Medal of Honor given to museum

February 24, 2003|by LAURA ERNDE

A Congressional Medal of Honor earned by a Hagerstown native will get a permanent home in Baltimore.

Descendants of Cpl. William Othello Wilson were recognized this week for donating the priceless piece of history to the Maryland African American Museum Corp., which is breaking ground in December.

Wilson's only living daughter, 90-year-old Anna V. Jones, told the Maryland General Assembly on Friday that she wanted to make sure the medal will be seen by many people, especially children.

"I'm so happy to be here this morning that, well, I can't express myself," she said. "I would just like to say it is indeed a pleasure for me to present this medal to the museum."


Cpl. William O. Wilson was a "Buffalo Soldier," a black man who fought during the Indian campaigns after the Civil War with the U.S. Army 9th Cavalry.

Wilson earned his medal for riding through enemy territory on his way to get reinforcements for his wagon train when it was pinned down at the Battle of Wounded Knee near Pine Ridge, S.D., on Dec. 29, 1890.

As a result, there were no casualties, according to local historian Donald Brown.

Wilson returned to his hometown and married Margaret Virginia Brown on May 5, 1898, and they had seven children.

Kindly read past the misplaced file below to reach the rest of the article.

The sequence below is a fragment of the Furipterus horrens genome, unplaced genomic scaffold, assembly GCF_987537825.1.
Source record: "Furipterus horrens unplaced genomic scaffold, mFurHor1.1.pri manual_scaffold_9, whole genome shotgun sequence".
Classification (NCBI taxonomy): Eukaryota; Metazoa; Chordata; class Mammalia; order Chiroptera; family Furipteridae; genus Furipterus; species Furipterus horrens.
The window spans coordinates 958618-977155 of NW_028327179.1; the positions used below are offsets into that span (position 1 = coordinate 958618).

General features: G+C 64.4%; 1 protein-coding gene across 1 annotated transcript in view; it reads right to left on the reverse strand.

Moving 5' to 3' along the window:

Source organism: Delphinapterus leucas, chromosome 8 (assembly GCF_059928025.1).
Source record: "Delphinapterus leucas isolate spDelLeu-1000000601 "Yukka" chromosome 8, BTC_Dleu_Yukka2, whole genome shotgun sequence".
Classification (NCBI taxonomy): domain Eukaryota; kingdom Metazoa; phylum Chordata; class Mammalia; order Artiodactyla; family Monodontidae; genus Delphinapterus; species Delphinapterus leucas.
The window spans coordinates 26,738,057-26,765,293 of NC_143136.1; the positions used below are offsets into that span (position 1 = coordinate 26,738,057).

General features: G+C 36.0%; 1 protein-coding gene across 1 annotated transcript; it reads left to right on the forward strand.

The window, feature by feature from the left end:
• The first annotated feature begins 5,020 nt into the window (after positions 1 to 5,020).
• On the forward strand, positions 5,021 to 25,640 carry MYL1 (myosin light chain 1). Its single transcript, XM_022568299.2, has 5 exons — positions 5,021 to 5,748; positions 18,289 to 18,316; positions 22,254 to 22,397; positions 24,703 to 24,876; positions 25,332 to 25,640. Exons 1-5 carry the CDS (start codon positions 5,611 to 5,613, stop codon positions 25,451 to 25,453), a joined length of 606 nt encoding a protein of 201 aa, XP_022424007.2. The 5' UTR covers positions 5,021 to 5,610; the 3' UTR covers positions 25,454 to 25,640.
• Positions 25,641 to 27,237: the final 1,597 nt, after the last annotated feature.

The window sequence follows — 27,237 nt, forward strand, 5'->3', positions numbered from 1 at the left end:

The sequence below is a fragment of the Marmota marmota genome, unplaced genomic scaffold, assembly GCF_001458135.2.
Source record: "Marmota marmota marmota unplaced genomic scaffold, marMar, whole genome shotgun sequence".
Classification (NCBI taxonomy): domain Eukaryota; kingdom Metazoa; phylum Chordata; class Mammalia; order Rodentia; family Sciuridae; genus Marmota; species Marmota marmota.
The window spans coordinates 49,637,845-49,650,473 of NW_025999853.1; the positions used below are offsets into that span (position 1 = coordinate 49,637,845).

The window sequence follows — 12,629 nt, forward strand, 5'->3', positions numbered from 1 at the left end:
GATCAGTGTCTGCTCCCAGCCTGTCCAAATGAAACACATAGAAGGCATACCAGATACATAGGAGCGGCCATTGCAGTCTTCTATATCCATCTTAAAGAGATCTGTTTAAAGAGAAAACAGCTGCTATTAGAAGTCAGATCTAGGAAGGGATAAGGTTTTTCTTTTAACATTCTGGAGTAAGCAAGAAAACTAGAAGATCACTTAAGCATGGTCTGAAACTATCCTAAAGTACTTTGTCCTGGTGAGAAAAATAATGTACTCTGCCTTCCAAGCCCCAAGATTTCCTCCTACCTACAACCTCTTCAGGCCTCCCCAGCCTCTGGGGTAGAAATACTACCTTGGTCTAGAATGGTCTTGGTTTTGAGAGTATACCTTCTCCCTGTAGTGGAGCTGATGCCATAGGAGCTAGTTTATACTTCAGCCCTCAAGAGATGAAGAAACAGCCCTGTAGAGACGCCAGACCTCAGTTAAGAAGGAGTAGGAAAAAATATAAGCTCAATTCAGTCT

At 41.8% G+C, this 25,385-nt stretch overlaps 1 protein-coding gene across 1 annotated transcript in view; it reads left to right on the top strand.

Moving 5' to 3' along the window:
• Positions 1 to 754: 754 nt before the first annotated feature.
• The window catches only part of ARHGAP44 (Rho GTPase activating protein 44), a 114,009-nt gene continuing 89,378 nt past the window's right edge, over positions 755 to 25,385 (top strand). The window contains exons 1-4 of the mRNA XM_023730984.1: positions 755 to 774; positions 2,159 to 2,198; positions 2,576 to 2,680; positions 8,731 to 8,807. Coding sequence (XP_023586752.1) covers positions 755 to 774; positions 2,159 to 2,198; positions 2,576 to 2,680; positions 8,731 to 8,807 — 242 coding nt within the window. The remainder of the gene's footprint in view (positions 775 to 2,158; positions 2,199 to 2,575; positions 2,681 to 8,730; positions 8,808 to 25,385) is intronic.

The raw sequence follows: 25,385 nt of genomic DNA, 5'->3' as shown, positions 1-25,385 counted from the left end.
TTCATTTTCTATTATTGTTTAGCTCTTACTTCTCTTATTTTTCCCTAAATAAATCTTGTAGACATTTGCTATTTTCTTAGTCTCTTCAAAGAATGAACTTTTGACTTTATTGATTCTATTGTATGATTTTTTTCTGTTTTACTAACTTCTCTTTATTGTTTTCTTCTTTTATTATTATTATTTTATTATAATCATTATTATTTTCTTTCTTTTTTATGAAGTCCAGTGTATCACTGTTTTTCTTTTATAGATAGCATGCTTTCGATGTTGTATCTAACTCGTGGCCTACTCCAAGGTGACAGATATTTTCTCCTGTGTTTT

He worked as an upholsterer, cook and carpenter before he died in 1928.

Wilson was buried in an unmarked grave at Rose Hill Cemetery and rested in relative obscurity until his family began researching the history in the late 1990s.

Brown joined the quest after meeting Jones's daughter-in-law, Mary Jones, at the Western Maryland Room of the Washington County Free Library.

In 1997, Brown found the grave site.

Brown is disappointed the medal is leaving Washington County.

"I just think Western Maryland, Washington County, should hold onto its own things," he said.

Brown had hoped the medal would become the centerpiece for a local black history museum, on display with the late Marguerite "Peggy" Doleman's collection.

But local historian John Frye said the medal will be secure as well as accessible at the museum in Baltimore. The $32 million museum at Pratt and President streets will be nearly 80,000 square feet.

"I can't think of any place here it will be shown, preserved or even respected as much as it will be down there," Frye said. "We just do not have the facilities in this area, unfortunately."

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